- Former White House chief strategist Steve Bannon on Thursday sharply criticized China's handling of the coronavirus outbreak, suggesting the country should be held financially responsible for the pandemic.
- "I think the world's going to hold them in judgement, and that judgement is not going to be very pretty," Bannon said on CNBC's "Squawk Box."
- "They owe trillions, if not tens of trillions of dollars," he added.
Former White House chief strategist Steve Bannon on Thursday sharply criticized China's handling of the coronavirus outbreak, suggesting the country should be held financially responsible for the pandemic.
"The Chinese Communist Party is going to have to pay," Bannon said on CNBC's "Squawk Box." "I think the world's going to hold them in judgement, and that judgement is not going to be very pretty. They owe trillions, if not tens of trillions of dollars," he added.
Bannon, a longtime China critic, said the Chinese government was purposefully misleading about the deadly virus outbreak when it began in the country late last year.
"They tried to protect it going around the rest of China but they didn't care about it going around the rest of the world," said Bannon, who used to run far-right Breitbart News. A more transparent response from the Chinese government could have saved lives and prevented economic damage, he added.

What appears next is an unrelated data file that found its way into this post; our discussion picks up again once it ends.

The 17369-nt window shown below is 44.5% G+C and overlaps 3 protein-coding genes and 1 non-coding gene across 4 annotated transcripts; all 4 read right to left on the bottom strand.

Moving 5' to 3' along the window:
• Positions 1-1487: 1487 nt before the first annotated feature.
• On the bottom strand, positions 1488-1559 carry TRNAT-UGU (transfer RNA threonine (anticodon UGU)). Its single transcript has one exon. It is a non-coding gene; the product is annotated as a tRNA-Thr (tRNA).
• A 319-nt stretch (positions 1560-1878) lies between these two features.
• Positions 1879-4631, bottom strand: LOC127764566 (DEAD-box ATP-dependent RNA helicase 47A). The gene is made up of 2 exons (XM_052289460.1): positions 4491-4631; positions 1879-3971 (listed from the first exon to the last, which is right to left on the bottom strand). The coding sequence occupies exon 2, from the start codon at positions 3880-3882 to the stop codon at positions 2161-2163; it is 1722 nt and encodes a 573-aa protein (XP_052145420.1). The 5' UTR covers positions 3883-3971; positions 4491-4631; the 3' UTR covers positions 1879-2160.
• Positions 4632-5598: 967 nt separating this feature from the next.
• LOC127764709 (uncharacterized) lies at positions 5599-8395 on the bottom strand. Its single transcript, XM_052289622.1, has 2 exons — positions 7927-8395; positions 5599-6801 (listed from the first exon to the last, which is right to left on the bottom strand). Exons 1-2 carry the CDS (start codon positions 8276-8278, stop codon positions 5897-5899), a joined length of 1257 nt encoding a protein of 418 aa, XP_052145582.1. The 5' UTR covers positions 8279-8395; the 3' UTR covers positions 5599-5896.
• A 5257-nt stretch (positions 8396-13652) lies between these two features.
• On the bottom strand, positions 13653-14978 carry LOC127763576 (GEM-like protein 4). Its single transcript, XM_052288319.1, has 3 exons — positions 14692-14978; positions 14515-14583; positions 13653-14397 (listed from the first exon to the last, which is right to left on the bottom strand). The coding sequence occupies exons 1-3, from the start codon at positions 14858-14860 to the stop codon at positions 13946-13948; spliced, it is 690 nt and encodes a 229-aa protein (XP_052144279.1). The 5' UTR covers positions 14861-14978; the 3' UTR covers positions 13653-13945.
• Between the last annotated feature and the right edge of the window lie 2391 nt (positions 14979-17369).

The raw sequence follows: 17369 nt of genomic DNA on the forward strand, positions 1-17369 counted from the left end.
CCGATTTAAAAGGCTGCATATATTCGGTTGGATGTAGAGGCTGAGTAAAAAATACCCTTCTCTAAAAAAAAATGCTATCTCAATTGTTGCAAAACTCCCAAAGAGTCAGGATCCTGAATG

More than 3.2 million people worldwide have been infected with Covid-19, according to Johns Hopkins University data. At least 228,000 people have died.
U.S. intelligence officials reportedly believe China also is deliberately miscounting the number of deaths and cases in the country. According to JHU data, there are just under 84,000 confirmed cases in China and 4,637 deaths.
Bannon praised U.S. officials "regardless of political ideology," from President Donald Trump to governors across the country, for how they responded to the pandemic given early information on the outbreak was "hidden from us and people lied about it."
Criticism of China's early handling of the outbreak has intensified in recent weeks, including from the White House. But some believe focusing on recriminations over the pandemic risks overlooking the vital ties that remain between the two countries.
"Now, more than ever, the U.S. economy needs China's support to provide goods to the retail market, purchase American products, deliver medical supplies and protective equipment, and soon, to share the vaccine that's being developed there," said Jessica Chen Weiss, a professor of government at Cornell University and an expert in China's domestic politics.
Speaking to CNBC last week, Weiss also noted that promises, like Bannon's, to "hold China accountable" for the coronavirus pandemic have no basis in the real world.
"There is no accountability mechanism and no modern reparations system for pandemics," Weiss said.
The United States isn't the only place where China's handling of the outbreak is facing scrutiny. Governments across the globe have questioned why Chinese authorities withheld early reports of a new virus emerging in the city of Wuhan.
A Chinese Foreign Ministry spokesman said last week that China's government "has been nothing but open, transparent and responsible" in sharing information about the outbreak since it began.
-- CNBC's Christina Wilkie contributed to this report.